The 5 AM Club Summary

Own Your Morning. Elevate Your Life

By Robin Sharma
14-minute read

There's a hot new club in town that everyone is itching to gain entrance into. The entry is free, and there are no membership fees or exclusive conditions. Literally all you have to do, is wake up and show up. The majority of us already know the importance of starting our day right, but getting up at 5 am might sound a little too "alarming." However, if you want to maximize your productivity, and show up with the right energy and mindset for what matters, then you might want to join the 5 am Club.

The 5 am Club, is a self-help parable that shows us how to embrace a revolutionary morning routine, that delivers results. World-famous productivity and leadership expert, Robin Sharma teaches us how to use the first hour of our day to harness our creative capacity, protect our sanity, and drive personal growth.

Author Robin Sharma believes that when we rise at 5 am, when the world is quiet and devoid of energy-sapping distractions, this is when we learn to master ourselves. The argument is that an early rise results in our creative and productive potential being harvested, which allows us to stay grounded and focused for the day ahead.

We'll briefly explore why an early morning routine can help boost creativity and productivity. Furthermore, a productive morning routine is incomplete without a dose of inward reflection, so we'll examine what Sharma calls "the four interior empires." The four interior empires are, mindset, heartset, healthset and soulset, and each should be contemplated in order to lead a balanced life. We'll then unpack some of the ways that can help us structure the perfect morning routine. This will ensure that there's a payoff to getting up at 5 am, which delivers results and is worth ignoring the snooze button for.

What's in It for Me?

Waking up at 5 in the morning boosts creativity, energy, and productivity.

How often do you sit down in the morning to start work, only to get caught up doing tasks that seem urgent, but are actually unimportant? It's easy to spend "work time" replying to emails and calls, responding to social media messages, and scrolling through the latest news feed. We flip our focus from one task to another, and by the time we reach lunchtime, we're tired from our morning's work, but without much to show for our "efforts."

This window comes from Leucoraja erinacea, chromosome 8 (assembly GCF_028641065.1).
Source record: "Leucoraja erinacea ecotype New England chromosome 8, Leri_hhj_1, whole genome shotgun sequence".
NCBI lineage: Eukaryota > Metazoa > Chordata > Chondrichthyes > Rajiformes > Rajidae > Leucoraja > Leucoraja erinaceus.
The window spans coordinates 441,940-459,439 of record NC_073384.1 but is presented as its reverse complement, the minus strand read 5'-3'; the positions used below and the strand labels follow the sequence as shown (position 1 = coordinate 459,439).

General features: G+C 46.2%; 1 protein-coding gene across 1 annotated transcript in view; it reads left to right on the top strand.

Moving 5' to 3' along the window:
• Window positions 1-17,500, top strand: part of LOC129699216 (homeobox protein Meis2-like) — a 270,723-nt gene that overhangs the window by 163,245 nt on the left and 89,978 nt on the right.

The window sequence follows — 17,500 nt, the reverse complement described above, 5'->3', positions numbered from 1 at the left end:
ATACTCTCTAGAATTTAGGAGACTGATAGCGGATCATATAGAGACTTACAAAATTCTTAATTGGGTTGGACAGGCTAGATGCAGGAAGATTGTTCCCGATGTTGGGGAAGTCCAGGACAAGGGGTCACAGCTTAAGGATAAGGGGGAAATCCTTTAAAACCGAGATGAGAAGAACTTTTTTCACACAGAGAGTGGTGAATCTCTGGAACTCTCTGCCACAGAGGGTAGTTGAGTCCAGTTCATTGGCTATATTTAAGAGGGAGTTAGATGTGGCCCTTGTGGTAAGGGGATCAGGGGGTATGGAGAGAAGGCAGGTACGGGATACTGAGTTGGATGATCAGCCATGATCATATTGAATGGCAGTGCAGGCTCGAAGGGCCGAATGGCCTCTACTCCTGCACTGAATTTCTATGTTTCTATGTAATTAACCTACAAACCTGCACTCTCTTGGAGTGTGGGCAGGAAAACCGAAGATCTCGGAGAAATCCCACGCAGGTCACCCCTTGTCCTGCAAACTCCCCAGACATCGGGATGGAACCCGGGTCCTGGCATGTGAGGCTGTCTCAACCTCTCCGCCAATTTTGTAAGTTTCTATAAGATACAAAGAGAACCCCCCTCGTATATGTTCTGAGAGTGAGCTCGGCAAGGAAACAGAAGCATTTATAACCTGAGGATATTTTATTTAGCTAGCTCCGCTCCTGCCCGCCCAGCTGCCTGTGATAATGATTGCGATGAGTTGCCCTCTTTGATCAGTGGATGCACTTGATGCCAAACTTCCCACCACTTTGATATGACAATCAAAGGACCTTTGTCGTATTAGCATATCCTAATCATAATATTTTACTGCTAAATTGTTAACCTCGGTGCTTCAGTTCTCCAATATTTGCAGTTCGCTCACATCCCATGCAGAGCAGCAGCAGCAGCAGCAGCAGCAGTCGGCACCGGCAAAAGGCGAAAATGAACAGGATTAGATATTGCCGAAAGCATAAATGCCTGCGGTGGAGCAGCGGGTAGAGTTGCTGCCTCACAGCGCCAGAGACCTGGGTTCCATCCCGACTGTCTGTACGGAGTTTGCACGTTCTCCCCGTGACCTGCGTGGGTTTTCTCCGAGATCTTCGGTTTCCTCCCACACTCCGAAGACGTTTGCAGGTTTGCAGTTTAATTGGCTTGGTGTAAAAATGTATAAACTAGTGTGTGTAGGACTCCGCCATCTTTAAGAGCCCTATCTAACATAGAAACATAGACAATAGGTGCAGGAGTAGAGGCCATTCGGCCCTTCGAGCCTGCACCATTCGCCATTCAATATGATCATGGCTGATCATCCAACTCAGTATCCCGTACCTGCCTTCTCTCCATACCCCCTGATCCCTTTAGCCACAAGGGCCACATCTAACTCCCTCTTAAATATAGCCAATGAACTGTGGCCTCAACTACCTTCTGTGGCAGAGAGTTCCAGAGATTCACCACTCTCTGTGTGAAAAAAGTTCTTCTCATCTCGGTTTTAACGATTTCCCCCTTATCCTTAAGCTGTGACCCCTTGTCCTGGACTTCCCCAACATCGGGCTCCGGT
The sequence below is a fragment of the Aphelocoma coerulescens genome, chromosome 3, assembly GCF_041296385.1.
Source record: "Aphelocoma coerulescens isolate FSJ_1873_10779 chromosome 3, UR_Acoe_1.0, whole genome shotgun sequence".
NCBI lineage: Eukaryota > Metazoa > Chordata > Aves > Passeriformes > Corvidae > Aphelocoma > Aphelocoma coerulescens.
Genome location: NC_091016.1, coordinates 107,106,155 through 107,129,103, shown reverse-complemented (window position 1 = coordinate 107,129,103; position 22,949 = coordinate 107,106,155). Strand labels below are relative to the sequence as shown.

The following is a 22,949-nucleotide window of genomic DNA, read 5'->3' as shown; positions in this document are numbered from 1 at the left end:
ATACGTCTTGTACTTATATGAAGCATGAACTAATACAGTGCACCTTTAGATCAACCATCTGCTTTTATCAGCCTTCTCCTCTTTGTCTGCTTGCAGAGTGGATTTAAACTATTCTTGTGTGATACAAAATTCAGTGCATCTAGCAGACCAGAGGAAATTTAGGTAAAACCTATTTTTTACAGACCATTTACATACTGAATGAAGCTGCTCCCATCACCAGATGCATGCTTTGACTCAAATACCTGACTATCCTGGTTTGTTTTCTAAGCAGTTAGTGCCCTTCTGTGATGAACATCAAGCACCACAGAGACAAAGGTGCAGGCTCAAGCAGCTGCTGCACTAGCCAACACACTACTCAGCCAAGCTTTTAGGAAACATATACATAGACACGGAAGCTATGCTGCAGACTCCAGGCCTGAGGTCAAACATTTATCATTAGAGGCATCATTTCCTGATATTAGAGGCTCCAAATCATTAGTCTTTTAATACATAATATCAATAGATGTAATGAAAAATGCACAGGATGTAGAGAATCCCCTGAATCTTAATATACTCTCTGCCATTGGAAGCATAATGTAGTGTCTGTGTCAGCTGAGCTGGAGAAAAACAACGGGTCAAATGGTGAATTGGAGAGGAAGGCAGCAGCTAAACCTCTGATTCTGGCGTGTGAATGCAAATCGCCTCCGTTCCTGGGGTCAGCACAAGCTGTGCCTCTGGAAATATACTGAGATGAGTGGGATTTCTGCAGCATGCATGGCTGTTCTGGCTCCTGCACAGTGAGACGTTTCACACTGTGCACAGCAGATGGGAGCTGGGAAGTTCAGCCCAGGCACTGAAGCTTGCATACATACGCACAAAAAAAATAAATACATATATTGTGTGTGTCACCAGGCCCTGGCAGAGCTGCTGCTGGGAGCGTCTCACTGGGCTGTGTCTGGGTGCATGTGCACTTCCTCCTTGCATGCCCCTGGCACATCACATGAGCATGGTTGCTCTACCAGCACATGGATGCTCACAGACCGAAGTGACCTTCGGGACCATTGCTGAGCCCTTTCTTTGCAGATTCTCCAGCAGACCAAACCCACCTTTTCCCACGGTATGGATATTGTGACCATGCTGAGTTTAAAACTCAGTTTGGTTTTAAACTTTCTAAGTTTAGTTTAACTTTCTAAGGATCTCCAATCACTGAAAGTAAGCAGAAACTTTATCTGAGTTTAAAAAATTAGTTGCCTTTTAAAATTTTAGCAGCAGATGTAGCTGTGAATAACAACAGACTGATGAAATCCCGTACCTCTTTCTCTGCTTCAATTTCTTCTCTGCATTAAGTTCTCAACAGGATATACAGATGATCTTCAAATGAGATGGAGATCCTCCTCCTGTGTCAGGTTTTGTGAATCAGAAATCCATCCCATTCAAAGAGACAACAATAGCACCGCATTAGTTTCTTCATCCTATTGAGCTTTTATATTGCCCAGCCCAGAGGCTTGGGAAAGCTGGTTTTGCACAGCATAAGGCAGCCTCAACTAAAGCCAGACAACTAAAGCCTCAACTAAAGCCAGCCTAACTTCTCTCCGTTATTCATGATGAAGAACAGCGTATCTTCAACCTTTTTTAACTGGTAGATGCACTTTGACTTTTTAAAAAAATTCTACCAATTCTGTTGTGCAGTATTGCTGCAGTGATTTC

The onslaught of daily distractions steals our mental energy and depletes the cognitive resources required for optimal productivity. However, at 5 am when the world sleeps, we have the golden opportunity to wake up and channel our focus and creative energy towards accomplishing goals that really matter. A more peaceful start to the morning also stimulates the production of two mood-boosting neurotransmitters: dopamine and serotonin.

What's more, during this early tranquil hour, our brains are at their best. Early in the morning the brain's prefrontal cortex (responsible for rational thought) temporarily shuts down. The scientific term for this is "transient hypofrontality." All it means is that for a while, under certain conditions, various brain regions rest, while other areas become more dominant. More specifically, frontal regions that light up when we over-analyze and stress, appear to be dormant at this hour. On the other hand, areas responsible for more creative flow-like thinking, switch on. So, if you want to get into "the zone," start an early alarm, because this is the time when our brain is more likely to enter a state of flow-like thinking.